Agricultural Education

For more agricultural education information, please contact agricultural conservation staff

TWDB Resources

Looking for more Water Conservation Educational Resources? Or TWDB Kids? Take a look at this guide to Rainwater Harvesting Activities for Youth Education.

Groundwater Education

Check out these educational videos to learn about the aquifers of Texas, how aquifers work, and even groundwater availability models.

Water for Texas Game

Play Water for Texas, a game for ages 8 and up that teaches about the different water user groups within Regional Water Planning Areas and practical Water Conservation strategies. It's FUN!

What is an acre-foot?

In agriculture, water volume is often discussed in terms of Acre-Feet. One acre of land covered in water one foot deep is an Acre-Foot. One acre-foot (or 1 AF) of water equals about 325,851 gallons or 43,560 cubic feet of water. (An Olympic-sized swimming pool holds about 630,000 gallons or almost 2 AF of water.) Click on the image at left to find out more information. Then think about this: What is an acre-inch?. Get the What is an acre-foot? Poster

External Resources

  • What's the geology like in your area? Use this interactive Geologic Atlas of Texas from the USGS Texas Water Science Center and find out!
  • Check out the USDA-Farm Service Agency's “FSA Kids” page to play online games like Agventure, and learn the answers to fun questions like: How many honeybees does it take to produce a tablespoon of honey? (Hint: It's the same as the number of eggs in a dozen.)
  • Ever wondered why the Corn Belt is called the Corn Belt? Or where in Texas most Sugarcane is grown? Visit Cropscape, the interactive map of croplands and other land use categories in the United States created by the USDA- National Agricultural Statistics Service.
  • Did you know the “Houston Black series” is the official state soil of Texas? And that it is a “classic vertisol”? Huh? Increase your knowledge by visiting the NRCS Soils Education page.
  • What do the newspaper and a chocolate bar have in common? Find the answer and lots more fun agriculture facts on the USDA Science for Kids site. (Hint: The answer has something to do with soy.)
  • You probably know that your blue jeans were made from cotton, but what does cotton have to do with Ranch Dressing? Find out here!
  • Check out these programs! But be careful — you might just learn something!
  • The Texas 4-H program counts more than 65,000 Texas youth as members. 4-H is about having fun, learning, exploring and discovering. From photography to computers, from building rockets to raising sheep, there's something for everyone! Check out the 4-H Science page or the Calendar of Events to find out what's happening near you!
  • The Junior Master Gardener Program strives to ignite a passion for learning, success, and service through a unique gardening education program. Kids can play games online and work toward becoming a certified Junior Master Gardener. Educators can find useful resources and curriculum covering plant growth and development, soils and water, ecology and environmental horticulture, insects and diseases, career exploration, and more! Stay up on youth gardening and JMG opportunities through the JMG Facebook page.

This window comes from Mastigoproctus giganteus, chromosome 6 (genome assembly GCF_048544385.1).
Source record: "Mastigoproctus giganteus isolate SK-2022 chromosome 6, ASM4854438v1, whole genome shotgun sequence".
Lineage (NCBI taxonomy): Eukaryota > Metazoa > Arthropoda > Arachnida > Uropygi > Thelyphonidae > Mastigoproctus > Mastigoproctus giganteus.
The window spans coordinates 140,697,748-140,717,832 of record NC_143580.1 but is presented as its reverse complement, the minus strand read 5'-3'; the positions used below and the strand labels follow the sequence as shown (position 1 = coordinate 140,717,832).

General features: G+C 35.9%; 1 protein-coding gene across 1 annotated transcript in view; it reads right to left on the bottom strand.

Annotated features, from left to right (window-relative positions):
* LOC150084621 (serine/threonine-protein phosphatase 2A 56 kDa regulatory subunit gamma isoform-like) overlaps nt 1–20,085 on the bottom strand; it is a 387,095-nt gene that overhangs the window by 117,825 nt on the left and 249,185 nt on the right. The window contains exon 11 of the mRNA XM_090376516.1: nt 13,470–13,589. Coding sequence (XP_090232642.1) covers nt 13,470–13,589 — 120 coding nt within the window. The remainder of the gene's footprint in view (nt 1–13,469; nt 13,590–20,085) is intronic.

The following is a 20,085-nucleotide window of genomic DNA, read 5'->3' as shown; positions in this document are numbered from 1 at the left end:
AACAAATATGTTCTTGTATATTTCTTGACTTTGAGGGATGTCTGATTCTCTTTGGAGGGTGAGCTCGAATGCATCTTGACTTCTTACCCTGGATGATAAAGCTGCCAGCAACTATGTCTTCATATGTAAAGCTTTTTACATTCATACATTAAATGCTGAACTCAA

• The National FFA Organization (formerly Future Farmers of America) envisions a future in which all agricultural education students will discover their passion in life and build on that insight to chart the course for their educations, career and personal future. Collectively, FFA members earn more than $4 billion annually through their hands-on work experience! Find your closest FFA chapter and start “Learning to Do, Doing to Learn, Earning to Live, Living to Serve.”

For Educators

  • Check out these resources gathered by the Texas Alliance for Water Conservation!
  • Agriculture in the Classroom programs aim to improve agricultural literacy - awareness, knowledge, and appreciation - among PreK-12 teachers and their students. The Teacher Center includes information on STEM programs, lesson plans, and science experiments. The Student Center has both a “Kids Zone” and a “Teen Scene” that includes information, games, and more!
  • The Soil Society of America provides K-12 Soil Science Teacher Resources including lesson plans, activities, videos, and much more!
  • Be Ag Smart! The Texas Farm Bureau offers numerous resources including the Mobile Learning Barn and Planet Ag.
  • The USDA Education and Outreach page has information and materials for educators on topics ranging from agricultural literacy to veterinary medicine.
  • Check out these Agricultural Web Quests from the Missouri Farm Bureau.

Youth Based Educational Videos

Texas A&M AgriLife Research and Extension Service, with support from TWDB and the Ogallala Aquifer Program, created a series of youth based education videos to help teach tomorrow's leaders about water resources and agriculture in Texas. Visit the Water Management project website to watch and learn about the topics listed below.

  • Agriculture in the State of Texas
  • Diminishing Water Resources
  • The Water Cycle
  • What is Drip Irrigation
  • Determining Soil Bulk Density